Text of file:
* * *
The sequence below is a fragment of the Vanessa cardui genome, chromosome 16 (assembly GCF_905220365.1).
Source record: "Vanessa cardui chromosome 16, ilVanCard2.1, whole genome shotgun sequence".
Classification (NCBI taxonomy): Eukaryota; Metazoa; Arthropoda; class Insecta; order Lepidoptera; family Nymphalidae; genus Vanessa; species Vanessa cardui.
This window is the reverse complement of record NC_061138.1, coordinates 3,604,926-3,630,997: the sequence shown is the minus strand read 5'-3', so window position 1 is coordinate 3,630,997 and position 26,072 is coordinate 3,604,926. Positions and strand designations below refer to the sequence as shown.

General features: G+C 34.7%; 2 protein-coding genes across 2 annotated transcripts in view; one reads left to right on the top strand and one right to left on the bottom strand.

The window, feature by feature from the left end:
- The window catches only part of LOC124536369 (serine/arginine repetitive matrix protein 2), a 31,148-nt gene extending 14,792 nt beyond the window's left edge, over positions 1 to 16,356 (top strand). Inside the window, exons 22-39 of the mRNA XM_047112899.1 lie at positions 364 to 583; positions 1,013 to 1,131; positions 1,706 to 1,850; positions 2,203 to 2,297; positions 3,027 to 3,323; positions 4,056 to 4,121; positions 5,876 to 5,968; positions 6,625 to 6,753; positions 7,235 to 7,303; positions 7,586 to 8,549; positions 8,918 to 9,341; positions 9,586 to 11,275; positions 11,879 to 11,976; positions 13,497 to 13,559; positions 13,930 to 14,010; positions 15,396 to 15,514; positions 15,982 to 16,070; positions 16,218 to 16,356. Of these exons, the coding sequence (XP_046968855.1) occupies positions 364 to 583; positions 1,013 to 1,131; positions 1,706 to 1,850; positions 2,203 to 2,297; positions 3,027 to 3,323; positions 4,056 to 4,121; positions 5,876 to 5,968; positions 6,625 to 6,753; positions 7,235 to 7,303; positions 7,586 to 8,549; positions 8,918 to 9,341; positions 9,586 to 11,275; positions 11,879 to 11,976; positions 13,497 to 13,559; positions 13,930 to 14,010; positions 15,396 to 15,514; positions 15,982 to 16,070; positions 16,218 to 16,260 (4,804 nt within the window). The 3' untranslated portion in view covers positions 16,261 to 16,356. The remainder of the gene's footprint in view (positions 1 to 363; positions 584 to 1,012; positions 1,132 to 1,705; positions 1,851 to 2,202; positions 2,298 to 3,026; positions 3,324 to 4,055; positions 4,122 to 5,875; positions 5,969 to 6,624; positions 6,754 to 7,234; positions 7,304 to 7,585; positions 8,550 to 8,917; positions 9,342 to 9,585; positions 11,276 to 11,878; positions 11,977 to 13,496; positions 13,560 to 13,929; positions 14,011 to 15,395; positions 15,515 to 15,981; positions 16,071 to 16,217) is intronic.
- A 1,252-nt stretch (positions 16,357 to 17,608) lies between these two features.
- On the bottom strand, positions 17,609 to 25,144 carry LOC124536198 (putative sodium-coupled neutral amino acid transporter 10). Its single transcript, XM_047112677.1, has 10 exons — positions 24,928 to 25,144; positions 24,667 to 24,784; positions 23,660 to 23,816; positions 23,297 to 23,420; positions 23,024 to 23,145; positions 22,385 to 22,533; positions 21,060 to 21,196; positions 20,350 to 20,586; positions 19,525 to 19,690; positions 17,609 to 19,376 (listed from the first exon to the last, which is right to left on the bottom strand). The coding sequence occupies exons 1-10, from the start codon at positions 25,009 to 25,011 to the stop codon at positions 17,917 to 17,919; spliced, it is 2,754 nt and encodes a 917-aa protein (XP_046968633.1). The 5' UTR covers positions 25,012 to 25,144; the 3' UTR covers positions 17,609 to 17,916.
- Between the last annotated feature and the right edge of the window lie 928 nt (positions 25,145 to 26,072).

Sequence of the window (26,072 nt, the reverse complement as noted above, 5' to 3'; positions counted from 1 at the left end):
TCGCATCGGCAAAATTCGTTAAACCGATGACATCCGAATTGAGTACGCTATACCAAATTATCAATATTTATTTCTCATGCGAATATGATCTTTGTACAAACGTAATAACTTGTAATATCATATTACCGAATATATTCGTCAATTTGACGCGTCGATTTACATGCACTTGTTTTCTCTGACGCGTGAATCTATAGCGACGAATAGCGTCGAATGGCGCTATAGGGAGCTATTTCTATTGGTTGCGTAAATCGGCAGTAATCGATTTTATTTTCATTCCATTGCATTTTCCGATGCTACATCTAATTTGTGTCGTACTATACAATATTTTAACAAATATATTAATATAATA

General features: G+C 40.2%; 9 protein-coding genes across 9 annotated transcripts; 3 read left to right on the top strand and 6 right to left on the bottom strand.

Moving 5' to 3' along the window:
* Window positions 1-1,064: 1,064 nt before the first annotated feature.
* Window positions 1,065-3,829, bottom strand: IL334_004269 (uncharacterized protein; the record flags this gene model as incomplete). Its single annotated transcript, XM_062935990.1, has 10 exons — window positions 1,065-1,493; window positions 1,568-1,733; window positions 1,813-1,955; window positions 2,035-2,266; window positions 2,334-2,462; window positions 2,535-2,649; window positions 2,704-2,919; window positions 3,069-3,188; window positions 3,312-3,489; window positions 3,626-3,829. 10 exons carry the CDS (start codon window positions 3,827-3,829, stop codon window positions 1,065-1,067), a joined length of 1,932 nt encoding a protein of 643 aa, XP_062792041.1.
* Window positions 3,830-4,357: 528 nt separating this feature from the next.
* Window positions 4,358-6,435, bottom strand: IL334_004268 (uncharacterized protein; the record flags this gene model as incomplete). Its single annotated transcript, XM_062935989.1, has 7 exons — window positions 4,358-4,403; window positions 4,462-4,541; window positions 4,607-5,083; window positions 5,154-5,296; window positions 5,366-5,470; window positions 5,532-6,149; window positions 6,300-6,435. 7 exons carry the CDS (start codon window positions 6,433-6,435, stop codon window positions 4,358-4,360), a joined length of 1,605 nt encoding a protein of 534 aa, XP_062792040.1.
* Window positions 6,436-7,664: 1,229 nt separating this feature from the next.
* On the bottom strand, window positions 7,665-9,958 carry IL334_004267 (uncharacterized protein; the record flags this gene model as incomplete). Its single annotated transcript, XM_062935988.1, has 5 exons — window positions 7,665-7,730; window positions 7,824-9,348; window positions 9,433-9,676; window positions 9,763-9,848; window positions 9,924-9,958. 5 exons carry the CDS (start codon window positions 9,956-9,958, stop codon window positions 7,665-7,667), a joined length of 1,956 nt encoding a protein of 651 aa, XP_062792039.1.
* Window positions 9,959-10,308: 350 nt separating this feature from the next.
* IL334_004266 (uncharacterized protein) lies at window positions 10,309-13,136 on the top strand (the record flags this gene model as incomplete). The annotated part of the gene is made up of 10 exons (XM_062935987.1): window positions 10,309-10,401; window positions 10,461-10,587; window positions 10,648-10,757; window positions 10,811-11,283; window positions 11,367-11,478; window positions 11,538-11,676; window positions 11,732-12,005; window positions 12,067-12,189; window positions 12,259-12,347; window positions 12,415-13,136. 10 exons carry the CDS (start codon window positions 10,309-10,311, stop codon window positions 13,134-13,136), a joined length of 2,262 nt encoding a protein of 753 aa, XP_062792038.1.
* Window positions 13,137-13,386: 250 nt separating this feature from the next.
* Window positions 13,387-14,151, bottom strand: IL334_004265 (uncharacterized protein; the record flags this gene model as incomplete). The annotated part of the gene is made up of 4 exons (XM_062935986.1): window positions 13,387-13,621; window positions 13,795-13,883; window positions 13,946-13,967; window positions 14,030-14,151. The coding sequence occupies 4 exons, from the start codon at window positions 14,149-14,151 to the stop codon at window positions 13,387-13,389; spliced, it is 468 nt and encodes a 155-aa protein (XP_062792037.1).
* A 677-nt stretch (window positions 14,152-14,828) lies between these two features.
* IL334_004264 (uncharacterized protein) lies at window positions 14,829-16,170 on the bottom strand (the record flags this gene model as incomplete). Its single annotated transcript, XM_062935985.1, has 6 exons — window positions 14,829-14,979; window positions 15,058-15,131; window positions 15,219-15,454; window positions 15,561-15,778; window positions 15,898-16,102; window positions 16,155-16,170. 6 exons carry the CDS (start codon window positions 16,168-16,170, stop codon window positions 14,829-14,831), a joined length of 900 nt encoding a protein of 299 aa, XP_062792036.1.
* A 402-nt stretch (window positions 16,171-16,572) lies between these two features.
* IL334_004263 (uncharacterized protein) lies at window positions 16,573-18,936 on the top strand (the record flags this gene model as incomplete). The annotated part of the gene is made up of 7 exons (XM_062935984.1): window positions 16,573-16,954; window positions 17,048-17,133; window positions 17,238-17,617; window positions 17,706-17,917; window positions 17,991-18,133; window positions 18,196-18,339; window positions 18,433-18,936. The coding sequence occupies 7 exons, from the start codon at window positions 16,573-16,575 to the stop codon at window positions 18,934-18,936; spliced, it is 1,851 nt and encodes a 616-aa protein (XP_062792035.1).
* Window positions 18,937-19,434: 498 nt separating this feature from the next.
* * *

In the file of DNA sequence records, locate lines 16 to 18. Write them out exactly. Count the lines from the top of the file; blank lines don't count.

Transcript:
* Window positions 1,065-3,829, bottom strand: IL334_004269 (uncharacterized protein; the record flags this gene model as incomplete). Its single annotated transcript, XM_062935990.1, has 10 exons — window positions 1,065-1,493; window positions 1,568-1,733; window positions 1,813-1,955; window positions 2,035-2,266; window positions 2,334-2,462; window positions 2,535-2,649; window positions 2,704-2,919; window positions 3,069-3,188; window positions 3,312-3,489; window positions 3,626-3,829. 10 exons carry the CDS (start codon window positions 3,827-3,829, stop codon window positions 1,065-1,067), a joined length of 1,932 nt encoding a protein of 643 aa, XP_062792041.1.
* Window positions 3,830-4,357: 528 nt separating this feature from the next.
* Window positions 4,358-6,435, bottom strand: IL334_004268 (uncharacterized protein; the record flags this gene model as incomplete). Its single annotated transcript, XM_062935989.1, has 7 exons — window positions 4,358-4,403; window positions 4,462-4,541; window positions 4,607-5,083; window positions 5,154-5,296; window positions 5,366-5,470; window positions 5,532-6,149; window positions 6,300-6,435. 7 exons carry the CDS (start codon window positions 6,433-6,435, stop codon window positions 4,358-4,360), a joined length of 1,605 nt encoding a protein of 534 aa, XP_062792040.1.